As part of the NCAN Alumni Spotlight series, we’ll be sharing the stories of outstanding alumni who have come through our member organizations over the years. At a time such as this, we believe it’s still important to share the success stories of the students our members serve. We hope you enjoy the series and this week’s alumni.
Jazmine Wells, known professionally as JWells, is an alum of the Denver Scholarship Foundation, where she became a DSF Scholar while attending Colorado State University–Pueblo. She served as the lead peer tutor/mentor in DSF’s inaugural year of its Retention program at CSU–Pueblo, impressing everyone with her commitment to fellow Scholars. JWells earned her Ph.D. in Rhetoric and Writing at the University of Texas at Austin, and currently serves as the Assistant Director of Lower Division Writing at UT Austin’s Department of Rhetoric and Writing. Read more about JWells’ story below:
Tell us a story of how a mentor or counselor helped you on your journey to earn your postsecondary degree/credential.
When I was a sophomore at Colorado State University–Pueblo, a professor gave me a ‘C’ on an essay I wrote for one of his upper division English courses. After confronting this professor, he welcomed me to stop by his office hours when I was ready to learn to write an ‘A’ level paper. After taking some time to humble myself, I reluctantly attended his office hours the next day.
That office hour meeting was the start of a mentorship, during which this professor taught me to think critically about the texts I was responding to, consciously use my lived experiences to inform my writing, and to coherently piece together persuasive arguments. A year after receiving that ‘C,’ I wrote one last essay for this professor. Along with awarding me an ‘A,’ he told me, “You’re ready for graduate school, let’s start applying to Ph.D. programs.” This year, my former professor and current mentor witnessed me defend my dissertation and receive my doctoral degree from the same department and university he received his doctoral degree from.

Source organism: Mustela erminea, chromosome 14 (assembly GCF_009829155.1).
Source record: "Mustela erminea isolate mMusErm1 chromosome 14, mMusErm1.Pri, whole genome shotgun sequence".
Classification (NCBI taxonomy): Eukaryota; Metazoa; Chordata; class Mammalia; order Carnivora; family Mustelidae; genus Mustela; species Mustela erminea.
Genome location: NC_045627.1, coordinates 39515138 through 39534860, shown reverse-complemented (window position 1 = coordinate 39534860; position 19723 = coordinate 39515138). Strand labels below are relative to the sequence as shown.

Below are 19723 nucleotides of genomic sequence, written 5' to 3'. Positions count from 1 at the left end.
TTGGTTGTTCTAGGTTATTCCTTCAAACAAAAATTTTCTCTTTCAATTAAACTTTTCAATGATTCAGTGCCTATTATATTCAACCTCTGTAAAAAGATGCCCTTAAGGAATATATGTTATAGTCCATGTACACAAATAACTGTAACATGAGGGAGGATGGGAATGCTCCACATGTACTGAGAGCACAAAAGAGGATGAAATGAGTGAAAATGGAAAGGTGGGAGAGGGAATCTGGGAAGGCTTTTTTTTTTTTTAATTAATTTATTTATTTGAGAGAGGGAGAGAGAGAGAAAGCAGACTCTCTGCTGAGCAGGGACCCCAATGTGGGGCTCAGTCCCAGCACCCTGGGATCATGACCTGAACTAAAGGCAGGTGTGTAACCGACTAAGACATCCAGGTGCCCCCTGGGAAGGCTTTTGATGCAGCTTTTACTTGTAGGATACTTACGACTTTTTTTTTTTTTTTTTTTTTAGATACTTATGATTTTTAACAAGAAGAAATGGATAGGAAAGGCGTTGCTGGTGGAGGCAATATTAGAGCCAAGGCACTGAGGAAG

As a student, what hurdles did you face while getting your postsecondary degree/credential?
Initially, my biggest hurdle was socially adapting to graduate school. The first Ph.D. program I attended tokenized me; rewarding my Blackness with heightened attention, which manifested in the form of both privileges and macroaggressions. The Ph.D. program I later transferred to provided a much healthier environment, allowing me to fully focus on my research. There, I was faced with the hurdle of gaining institutional permissions to conduct research with incarcerated mothers, which proved to be difficult as a graduate student because I was still in the process of establishing my credibility as a trustworthy scholar. I navigated both of these hurdles by learning to advocate for myself.
Why was it important for you to get your postsecondary degree/credential?
It was important for me to get a Ph.D. because my presence in academia creates space for other people from minority groups to pursue higher education. I initially pursed a doctoral degree because I loved learning so much I wanted to stay in school forever. When I started graduate school though, I quickly realized I was one of few minorities and the only African American in my Ph.D. program. At that point, I decided I needed to earn my Ph.D. in order to create opportunities for other minorities, particularly women of color, to get a graduate degree. I also felt getting a Ph.D. would provide me with the credentials and agency necessary to extend academic resources to incarcerated students, which has always been my primary goal.
What inspires you to work in your field?
Opportunities like this one, where marginalized voices are presented with a platform to speak inspire me to work in the fields of rhetoric and writing and literacy studies. I too want to empower others to compose their narratives and to create platforms where they can circulate these narratives. As a scholar in literacy studies, I help dismantle the barriers that prevent people from speaking up and speaking out. As a trained rhetorician and writing instructor, I provide people with the tools needed to make critical contributions to conversations that impact them and their communities.
In light of COVID-19, it’s important for students to hear words of encouragement from those who were in their shoes not long ago. What advice would you give to students right now?
In moments like this when the world is being consumed with chaos and uncertainty, it is normal for you to feel exhausted. Take a guilt-free break and allow yourself some time to adjust. Figure out a routine that helps you to recover and reenergize, and engage in that routine daily. Trust me, you will reach your goals and initiate the change our society needs. Your presence alone is enough to make a difference, but you have to take care of yourself in order to be mentally, spiritually, and physically present for your communities.